This week, Calvin Harris released his video for “My Way.” And despite his claims that it’s about working at a grocery store, the video looks more than a little like a tribute to Taylor Swift.
Horses and polka dots and colonial decor abound.
And why shouldn’t Calvin Harris work out his emotions through art? Why shouldn’t he, after a very public romance, attempt to reclaim his portion of the narrative outside the realm of Twitter temper tantrums? And why not lace imagery associated with his ex-girlfriend through a video accompanying a song about Safeway? Calvin Harris is entitled to feel breakup feelings just like any of us.
But there’s a way male pop stars have begun to sing about their breakups that have made them seem powerless and not powerful. Over the last year or so, we’ve heard Drake whine about ruined dates at The Cheesecake Factory and seen Bieber bring his mom into the mix. Shawn Mendes sits on the sidelines, complaining that he could love a woman better, while Niall Horan used his solo debut to lament over a woman who’s moved on. Which is frustrating when you compare these to anthems by Taylor Swift or Beyoncé or Nicki Minaj, all of whom use their post-heartbreak anthems to construct images of strength, empowerment, and self-improvement. Juxtaposed against these, male pop stars seem a little childish, or even a tad too thirsty, until you realize that the problem may be ours for holding them to these roles for far too long. We’re Justin Timberlake still singing “Cry Me a River” in 2007.
The relationship between dude musicians and their feelings is a complicated one. We’ve seen Ed Sheeran dedicate his entire discography to Nice Guy™ rhetoric while pouring feelings over his acoustic guitar. In the same realm, The Weeknd has navel-gazed, claiming he’s “not worth the misery” while in the next breath bragging about his sexual conquests. And Zayn has over-romanticized the turbulence of “fighting and fucking” to the point of bothering neighbors. Both The Weeknd and Zayn, in particular, have married their emotional oversharing to their bad-boy personas seamlessly — a time-honored tradition for successful male pop stars. Whether via New Kids On The Block, NSYNC, LL Cool J, or even Next (never forget “Too Close”), heartfelt sentiment tends to be chased by puffed-up masculine bravado. One minute a guy is singing about driving himself crazy thinking of you, the next he’s all bye, bye, bye.
This helps explain our knee-jerk reactions to today’s male pop emoters. Since before puberty, most of us have learned that the emotions of male artists are usually followed by this kind of cold reversal. It’s easy to arm ourselves accordingly, dismissing what might be real sentiment as a means of protecting ourselves — especially since we’re usually proven right.
When Drake pines over a girl who goes out more now that he’s out of the picture, it paints one of a spoiled brat who’s bothered that he didn’t get his own way — which is miles away from the heartfelt “boy, bye” of a song like “Sorry” by Beyoncé. When Justin Bieber claims that his mother never really liked his ex, he’s the equivalent of a tiny boy on the playground, hurling insults at someone who threw sand in his face — a far cry from a song like Adele’s “Send My Love (To Your New Lover),” where she sings about moving on in a healthy way. And when Calvin Harris accompanies a song about the grocery-store blues with super-obvious Taylor Swift imagery, it hardly makes the same impact as a clever, self-deprecating jam like “Blank Space.”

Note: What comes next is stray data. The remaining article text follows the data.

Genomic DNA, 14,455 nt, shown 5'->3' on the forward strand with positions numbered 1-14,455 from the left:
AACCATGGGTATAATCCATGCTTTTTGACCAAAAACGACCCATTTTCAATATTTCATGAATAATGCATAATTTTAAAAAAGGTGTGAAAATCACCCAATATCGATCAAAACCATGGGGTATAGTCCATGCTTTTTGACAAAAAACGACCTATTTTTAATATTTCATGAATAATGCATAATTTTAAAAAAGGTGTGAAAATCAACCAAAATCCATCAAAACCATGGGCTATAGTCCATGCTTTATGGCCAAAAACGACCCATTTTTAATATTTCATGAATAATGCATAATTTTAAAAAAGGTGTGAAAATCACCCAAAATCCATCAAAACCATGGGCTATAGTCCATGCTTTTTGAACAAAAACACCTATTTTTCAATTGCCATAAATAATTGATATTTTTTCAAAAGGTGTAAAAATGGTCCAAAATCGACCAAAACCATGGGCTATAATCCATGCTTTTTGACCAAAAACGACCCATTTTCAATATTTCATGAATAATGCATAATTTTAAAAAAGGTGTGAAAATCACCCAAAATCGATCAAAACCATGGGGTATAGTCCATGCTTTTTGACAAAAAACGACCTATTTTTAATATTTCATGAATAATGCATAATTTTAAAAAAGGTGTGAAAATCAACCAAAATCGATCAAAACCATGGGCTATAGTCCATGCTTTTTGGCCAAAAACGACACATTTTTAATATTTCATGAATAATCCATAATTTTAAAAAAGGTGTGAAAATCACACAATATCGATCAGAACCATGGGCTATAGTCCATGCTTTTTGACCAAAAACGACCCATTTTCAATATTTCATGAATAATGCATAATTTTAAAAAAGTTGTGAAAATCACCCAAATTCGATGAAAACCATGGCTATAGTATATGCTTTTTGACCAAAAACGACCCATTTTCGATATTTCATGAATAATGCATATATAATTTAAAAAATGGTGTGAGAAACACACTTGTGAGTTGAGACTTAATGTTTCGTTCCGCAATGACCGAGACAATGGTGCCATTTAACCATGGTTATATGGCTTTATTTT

Which really sucks because it’s also a trap. Now we’re so sold on the idea that pop masculinity looks and feels a certain way that we keep artists within those boundaries. We wait for them to prove us wrong instead of embracing the complexities of human nature or questioning the construct the music industry has built. We hear emotional ballads and want the artists who perform them to “man up” or fulfill the feelings-less stereotype we’re used to. But then when they do, we’re left disappointed and proven right again.
So yes: Calvin Harris obviously has every right to use his sad grocery-store song to somehow reflect his breakup with Taylor. But for us to trust him or to trust it or to trust any male artist, we need songs that parallel the honesty we’re seeing in the music of their female counterparts. We need Calvin to admit the video was his way of working out feelings, or we at least need him to reveal that while originally he was inspired by Safeway (sure), it maybe at some point since then evolved into a post-breakup jam. We need male pop stars to acknowledge the unfair nature of double standards and the myth of male masculinity the way female pop stars have had to challenge their own gender roles. We need them to break free of the system that’s built them up and allowed them to thrive — even if it’s by making songs that straddle the confusing lines of apathy and emotion (since sometimes that’s how breakups and rejection are).
And most importantly, we maybe need to remind ourselves to look at the expectations we place on male artists, male emotions, and male artists’ experiences. Because if we’re not happy with sad-boy jams in the wake of female power, we need to call it out and ask for more. Emotional reflection needn’t limit itself to stereotypes. In fact, the best music usually doesn’t.